This childlike view of international relations was reinforced by Mr. Obama in a March 27 speech to the European Union. Although the president mentioned the importance of NATO to European security, he then made NATO irrelevant to the crisis. “Of course Ukraine is not a member of NATO, in part because of its close and complex history with Russia,” he said. “Nor will Russia be dislodged from Crimea or deterred from further escalation by military force.”
Wilson wanted “open diplomacy” to replace the diplomatic intrigues of the European powers. Announcing in advance to an aggressor that there will be no military response to further aggression is about as open as it gets. Mr. Putin has gotten the message: ignoring U.S. economic sanctions, he continues to supply separatist rebels with sophisticated arms and has massed another 20,000 Russian troops along the Ukraine border.
The Hubris of FDR and Obama
Mr. Obama’s foreign policy idealism is aggravated by his hubris—not the maligned Texas swagger of a Mr. Bush, but rather a fierce and narrow political ambition that ultimately endangers America’s national security interests.
In this, he walks in the steps of one of his political heroes, Franklin Roosevelt. FDR’s leadership during the Second World War is rightly praised: he presided over the transformation of America’s anemic economy into an “arsenal of democracy.”
But Roosevelt’s pre-war leadership was a disaster. Terrified of losing domestic support for his “New Deal,” he ignored the rising threat of international fascism. He gladly signed the neutrality acts of the 1930s, making it illegal for the United States to offer assistance to any combatant in a European war—no matter what the circumstances. Perfectly in step with the nation’s isolationist mood, he denounced the idea that America would side with the democracies in a European war as “100 percent wrong.”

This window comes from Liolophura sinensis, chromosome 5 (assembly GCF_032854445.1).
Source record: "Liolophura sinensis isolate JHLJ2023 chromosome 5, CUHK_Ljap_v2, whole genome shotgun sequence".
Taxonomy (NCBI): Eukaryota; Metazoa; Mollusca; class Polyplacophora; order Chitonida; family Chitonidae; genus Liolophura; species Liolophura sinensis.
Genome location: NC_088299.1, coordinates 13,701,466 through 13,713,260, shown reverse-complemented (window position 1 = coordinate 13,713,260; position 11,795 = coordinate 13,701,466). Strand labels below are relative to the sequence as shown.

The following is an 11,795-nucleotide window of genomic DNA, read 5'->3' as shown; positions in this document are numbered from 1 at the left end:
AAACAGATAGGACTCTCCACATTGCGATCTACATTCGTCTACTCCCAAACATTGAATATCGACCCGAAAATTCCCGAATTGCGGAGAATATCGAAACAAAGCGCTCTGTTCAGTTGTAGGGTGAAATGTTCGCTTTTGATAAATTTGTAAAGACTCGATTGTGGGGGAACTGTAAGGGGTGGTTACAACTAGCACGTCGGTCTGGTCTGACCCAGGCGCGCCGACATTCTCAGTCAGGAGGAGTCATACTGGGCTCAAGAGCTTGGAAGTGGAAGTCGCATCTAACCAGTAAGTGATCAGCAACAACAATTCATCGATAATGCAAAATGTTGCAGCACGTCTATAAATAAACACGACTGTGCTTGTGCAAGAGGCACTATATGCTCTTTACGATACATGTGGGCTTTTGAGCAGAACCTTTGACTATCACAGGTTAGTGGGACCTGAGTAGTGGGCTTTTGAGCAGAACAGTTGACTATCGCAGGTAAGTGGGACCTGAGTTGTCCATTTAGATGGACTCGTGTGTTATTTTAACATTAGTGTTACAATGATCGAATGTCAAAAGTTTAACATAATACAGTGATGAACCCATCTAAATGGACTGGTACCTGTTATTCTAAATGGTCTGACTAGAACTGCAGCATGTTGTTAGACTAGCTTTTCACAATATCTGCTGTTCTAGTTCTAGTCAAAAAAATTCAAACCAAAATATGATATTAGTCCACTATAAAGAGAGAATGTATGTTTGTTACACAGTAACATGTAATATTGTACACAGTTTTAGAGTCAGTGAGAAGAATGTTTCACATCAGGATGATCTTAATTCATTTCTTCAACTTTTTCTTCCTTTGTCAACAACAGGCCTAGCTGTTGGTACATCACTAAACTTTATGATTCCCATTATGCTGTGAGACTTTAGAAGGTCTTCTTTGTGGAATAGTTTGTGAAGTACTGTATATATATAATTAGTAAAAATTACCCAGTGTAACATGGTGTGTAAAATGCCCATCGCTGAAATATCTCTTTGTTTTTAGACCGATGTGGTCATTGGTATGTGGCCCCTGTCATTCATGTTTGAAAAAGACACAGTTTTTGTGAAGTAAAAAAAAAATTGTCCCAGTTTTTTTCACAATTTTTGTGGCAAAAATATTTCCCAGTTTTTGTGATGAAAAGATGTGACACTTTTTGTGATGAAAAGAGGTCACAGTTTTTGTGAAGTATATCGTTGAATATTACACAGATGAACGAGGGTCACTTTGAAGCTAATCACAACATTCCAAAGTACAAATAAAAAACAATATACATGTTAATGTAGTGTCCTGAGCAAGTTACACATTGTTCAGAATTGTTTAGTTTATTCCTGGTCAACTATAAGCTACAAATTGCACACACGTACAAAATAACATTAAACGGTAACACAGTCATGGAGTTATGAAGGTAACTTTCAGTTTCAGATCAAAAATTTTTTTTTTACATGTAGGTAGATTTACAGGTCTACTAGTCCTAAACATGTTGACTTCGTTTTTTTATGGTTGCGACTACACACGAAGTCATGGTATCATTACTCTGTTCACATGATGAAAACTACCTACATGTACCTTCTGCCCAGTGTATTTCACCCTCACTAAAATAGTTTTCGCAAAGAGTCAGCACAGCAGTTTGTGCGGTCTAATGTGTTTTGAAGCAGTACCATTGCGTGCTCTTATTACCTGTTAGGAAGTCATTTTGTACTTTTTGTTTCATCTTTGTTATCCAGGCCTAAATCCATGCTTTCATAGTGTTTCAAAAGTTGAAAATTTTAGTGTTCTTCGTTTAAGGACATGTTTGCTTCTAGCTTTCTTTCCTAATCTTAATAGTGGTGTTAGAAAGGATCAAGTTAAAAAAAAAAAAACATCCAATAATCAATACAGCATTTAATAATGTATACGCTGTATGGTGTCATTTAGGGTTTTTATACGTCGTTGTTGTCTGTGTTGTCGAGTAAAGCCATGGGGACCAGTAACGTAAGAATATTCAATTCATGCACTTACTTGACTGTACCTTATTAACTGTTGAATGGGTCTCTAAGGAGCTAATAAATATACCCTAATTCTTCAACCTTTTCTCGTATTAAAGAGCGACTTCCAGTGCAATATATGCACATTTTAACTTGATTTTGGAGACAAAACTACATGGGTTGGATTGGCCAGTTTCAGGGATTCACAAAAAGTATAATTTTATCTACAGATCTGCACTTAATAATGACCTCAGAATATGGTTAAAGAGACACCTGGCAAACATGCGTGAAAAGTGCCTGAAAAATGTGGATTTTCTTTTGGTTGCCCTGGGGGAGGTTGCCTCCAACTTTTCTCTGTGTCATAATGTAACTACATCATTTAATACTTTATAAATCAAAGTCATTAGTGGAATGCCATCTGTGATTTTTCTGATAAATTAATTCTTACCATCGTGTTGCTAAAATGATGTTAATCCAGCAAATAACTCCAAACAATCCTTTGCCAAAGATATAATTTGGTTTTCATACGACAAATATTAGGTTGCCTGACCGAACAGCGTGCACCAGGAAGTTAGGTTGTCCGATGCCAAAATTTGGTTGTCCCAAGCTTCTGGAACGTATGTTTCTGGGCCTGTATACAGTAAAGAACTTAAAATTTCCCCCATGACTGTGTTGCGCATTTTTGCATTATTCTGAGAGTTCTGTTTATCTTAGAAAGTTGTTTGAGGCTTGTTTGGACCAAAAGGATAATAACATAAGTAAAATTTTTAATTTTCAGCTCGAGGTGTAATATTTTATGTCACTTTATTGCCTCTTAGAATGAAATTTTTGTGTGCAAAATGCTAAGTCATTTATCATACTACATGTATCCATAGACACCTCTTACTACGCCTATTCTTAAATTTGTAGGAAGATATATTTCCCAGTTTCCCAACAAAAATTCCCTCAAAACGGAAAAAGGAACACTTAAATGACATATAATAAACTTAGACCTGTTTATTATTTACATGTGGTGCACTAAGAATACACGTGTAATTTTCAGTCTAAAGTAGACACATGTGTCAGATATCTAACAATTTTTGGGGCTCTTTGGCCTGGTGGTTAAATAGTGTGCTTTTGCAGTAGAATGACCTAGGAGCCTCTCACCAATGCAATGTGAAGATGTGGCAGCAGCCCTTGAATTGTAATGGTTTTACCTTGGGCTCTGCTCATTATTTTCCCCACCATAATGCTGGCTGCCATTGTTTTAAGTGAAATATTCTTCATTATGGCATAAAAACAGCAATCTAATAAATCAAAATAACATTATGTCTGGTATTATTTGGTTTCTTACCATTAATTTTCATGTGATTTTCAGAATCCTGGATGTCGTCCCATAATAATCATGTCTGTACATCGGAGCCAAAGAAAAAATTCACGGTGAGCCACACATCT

It is often forgotten that FDR approved the infamous 1938 Munich Agreement—the diplomatic betrayal that delivered Czechoslovakia into Nazi hands and set the stage for the Second World War. While Winston Churchill denounced the pact as an “unmitigated defeat” for the cause of peace, Roosevelt asked Hitler for a guarantee that Germany would not attack other nations of Europe. (Hitler mocked the request during a Nazi party rally.)
Thus the devil in Berlin was emboldened, and the decade of appeasement reached its nadir.